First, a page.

History has its way of reminding that the flare-ups of the moment can conceal an underlying truth. It was that way with John McCain and his odd-couple friend, Ted Kennedy.
On the surface, the Arizona Republican and the Massachusetts Democrat and bearer of his family's legacy had nothing in common. The decibel levels rose each time they faced off on the Senate floor on this issue or that, but off the floor they were close friends.
On Saturday, Aug. 25, McCain died at age 81 of brain cancer -- glioblastoma -- nine years to the day after Kennedy died of the same terminal disease at age 77.
"History does rhyme," Preet Bharara, the former U.S. attorney for the Southern District of New York, said on Twitter.
Bharara said he felt "overpowering sadness" on learning of McCain's death.
"Last time I felt this way was 9 years ago to the day when his friend across the aisle, Ted Kennedy, succumbed to the same cruel cancer," Bharara said.
Shortly after announcing his diagnosis of glioblastoma in July of 2017, McCain repeated to CBS' "60 Minutes Overtime" a story he had told previously about one of his epic floor fights with Kennedy.
McCain, who often said that "a fight not joined is a fight not enjoyed, said "Some of the biggest and best fights I ever had was with one Ted Kennedy."
Two freshman senators, a Republican and a Democrat, had gotten into it on some forgotten issue. Senators from either party rushed to the floor to defend their side, and McCain and Kennedy squared off in the process.
When it was over, McCain recalled, Kennedy put an arm around him and said, "Did pretty good on that one, didn't we?"
His critics would never forgive him for his closeness with the liberal icon, but McCain said the remark after their floor fight "was the quintessence of Ted Kennedy. He was always ready to do battle but he wasn't ready to get personal and that's what matters."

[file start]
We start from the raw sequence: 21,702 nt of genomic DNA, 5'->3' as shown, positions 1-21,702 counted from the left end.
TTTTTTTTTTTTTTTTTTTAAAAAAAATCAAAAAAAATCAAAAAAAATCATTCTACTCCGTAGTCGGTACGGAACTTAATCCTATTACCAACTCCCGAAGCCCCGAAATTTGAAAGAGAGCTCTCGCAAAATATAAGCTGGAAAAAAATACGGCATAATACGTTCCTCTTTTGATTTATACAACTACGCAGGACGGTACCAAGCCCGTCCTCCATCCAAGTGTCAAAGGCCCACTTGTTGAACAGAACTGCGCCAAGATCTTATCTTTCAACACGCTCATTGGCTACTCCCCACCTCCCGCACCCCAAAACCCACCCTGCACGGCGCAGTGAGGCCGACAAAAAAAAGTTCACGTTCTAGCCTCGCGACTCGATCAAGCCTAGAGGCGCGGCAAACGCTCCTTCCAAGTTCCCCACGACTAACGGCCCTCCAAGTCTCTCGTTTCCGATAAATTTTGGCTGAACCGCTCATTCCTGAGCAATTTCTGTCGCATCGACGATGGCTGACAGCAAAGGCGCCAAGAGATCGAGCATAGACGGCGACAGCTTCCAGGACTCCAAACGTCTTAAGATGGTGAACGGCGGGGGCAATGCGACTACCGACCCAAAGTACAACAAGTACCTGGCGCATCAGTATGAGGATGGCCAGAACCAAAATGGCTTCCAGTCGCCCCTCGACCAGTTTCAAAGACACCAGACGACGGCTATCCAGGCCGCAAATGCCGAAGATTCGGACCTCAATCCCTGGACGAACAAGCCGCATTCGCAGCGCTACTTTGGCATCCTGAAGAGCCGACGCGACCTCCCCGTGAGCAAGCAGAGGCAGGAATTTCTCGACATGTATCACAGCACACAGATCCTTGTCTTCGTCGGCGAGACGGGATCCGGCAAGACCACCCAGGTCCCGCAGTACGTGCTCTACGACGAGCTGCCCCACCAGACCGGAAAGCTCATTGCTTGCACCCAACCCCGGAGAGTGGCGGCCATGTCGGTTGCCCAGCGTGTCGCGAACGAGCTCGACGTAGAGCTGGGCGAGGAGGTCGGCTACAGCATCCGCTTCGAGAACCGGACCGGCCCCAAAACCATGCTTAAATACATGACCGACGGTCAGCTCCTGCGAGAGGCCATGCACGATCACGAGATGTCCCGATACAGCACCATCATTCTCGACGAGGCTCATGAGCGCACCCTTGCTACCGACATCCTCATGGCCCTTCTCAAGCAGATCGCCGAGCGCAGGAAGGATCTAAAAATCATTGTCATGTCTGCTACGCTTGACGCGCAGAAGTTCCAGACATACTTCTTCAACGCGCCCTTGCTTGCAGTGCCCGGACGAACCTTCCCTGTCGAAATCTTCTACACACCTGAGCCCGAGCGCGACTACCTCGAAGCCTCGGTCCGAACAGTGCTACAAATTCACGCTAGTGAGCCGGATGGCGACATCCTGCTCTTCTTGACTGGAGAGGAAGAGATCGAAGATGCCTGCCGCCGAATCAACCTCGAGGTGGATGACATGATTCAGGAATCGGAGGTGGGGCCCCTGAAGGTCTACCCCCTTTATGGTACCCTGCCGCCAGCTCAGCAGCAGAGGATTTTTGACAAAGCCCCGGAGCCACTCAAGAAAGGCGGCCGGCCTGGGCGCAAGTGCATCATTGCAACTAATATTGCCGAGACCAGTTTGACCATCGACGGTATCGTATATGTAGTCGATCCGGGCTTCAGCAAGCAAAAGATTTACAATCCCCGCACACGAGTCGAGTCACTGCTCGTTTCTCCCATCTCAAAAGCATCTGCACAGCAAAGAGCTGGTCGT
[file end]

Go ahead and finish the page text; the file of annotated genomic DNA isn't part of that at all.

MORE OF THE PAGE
Former Vice President Joe Biden, who also jousted with McCain as a Democratic senator from Delaware, recalled McCain's kindness when his son, Beau Biden, also died of glioblastoma.
"John McCain's life is proof that some truths are timeless. Character. Courage. Integrity. Honor. A life lived embodying those truths casts a long shadow," Biden said. "John McCain will cast a long shadow. His impact on America hasn't ended. Not even close."
At the memorial service for Ted Kennedy nine years ago, McCain recalled that Kennedy helped keep him true to the responsibilities of a senator.
"He was the most reliable, the most prepared, and the most persistent member of the Senate. He took the long view. He never gave up. And though on most issues I very much wished he would give up, he taught me to be a better senator," McCain said.
-- Richard Sisk can be reached at richard.sisk@Military.com.